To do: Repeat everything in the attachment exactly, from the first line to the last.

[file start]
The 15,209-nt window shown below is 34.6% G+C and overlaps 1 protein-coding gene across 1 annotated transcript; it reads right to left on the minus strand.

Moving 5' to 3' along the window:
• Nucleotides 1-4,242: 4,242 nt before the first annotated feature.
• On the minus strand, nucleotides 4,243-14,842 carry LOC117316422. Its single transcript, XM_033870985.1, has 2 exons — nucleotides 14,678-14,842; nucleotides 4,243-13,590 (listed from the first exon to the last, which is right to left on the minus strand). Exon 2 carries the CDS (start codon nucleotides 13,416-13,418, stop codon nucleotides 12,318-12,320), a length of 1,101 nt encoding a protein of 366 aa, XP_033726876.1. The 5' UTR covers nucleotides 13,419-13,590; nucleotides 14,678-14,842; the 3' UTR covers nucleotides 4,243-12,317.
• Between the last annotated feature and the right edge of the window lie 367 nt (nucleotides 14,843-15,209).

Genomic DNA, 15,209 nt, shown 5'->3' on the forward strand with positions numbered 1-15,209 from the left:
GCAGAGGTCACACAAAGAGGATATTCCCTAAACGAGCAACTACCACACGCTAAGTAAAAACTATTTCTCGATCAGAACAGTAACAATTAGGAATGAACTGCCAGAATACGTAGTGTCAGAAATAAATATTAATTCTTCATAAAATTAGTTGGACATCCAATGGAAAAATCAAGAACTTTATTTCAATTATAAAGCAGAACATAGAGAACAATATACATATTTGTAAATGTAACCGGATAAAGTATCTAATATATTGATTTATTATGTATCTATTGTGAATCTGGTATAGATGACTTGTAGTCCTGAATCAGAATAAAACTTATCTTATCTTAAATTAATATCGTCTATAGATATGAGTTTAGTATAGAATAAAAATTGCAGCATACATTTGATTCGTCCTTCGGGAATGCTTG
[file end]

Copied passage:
The 15,209-nt window shown below is 34.6% G+C and overlaps 1 protein-coding gene across 1 annotated transcript; it reads right to left on the minus strand.

Moving 5' to 3' along the window:
• Nucleotides 1-4,242: 4,242 nt before the first annotated feature.
• On the minus strand, nucleotides 4,243-14,842 carry LOC117316422. Its single transcript, XM_033870985.1, has 2 exons — nucleotides 14,678-14,842; nucleotides 4,243-13,590 (listed from the first exon to the last, which is right to left on the minus strand). Exon 2 carries the CDS (start codon nucleotides 13,416-13,418, stop codon nucleotides 12,318-12,320), a length of 1,101 nt encoding a protein of 366 aa, XP_033726876.1. The 5' UTR covers nucleotides 13,419-13,590; nucleotides 14,678-14,842; the 3' UTR covers nucleotides 4,243-12,317.
• Between the last annotated feature and the right edge of the window lie 367 nt (nucleotides 14,843-15,209).

Genomic DNA, 15,209 nt, shown 5'->3' on the forward strand with positions numbered 1-15,209 from the left:
GCAGAGGTCACACAAAGAGGATATTCCCTAAACGAGCAACTACCACACGCTAAGTAAAAACTATTTCTCGATCAGAACAGTAACAATTAGGAATGAACTGCCAGAATACGTAGTGTCAGAAATAAATATTAATTCTTCATAAAATTAGTTGGACATCCAATGGAAAAATCAAGAACTTTATTTCAATTATAAAGCAGAACATAGAGAACAATATACATATTTGTAAATGTAACCGGATAAAGTATCTAATATATTGATTTATTATGTATCTATTGTGAATCTGGTATAGATGACTTGTAGTCCTGAATCAGAATAAAACTTATCTTATCTTAAATTAATATCGTCTATAGATATGAGTTTAGTATAGAATAAAAATTGCAGCATACATTTGATTCGTCCTTCGGGAATGCTTG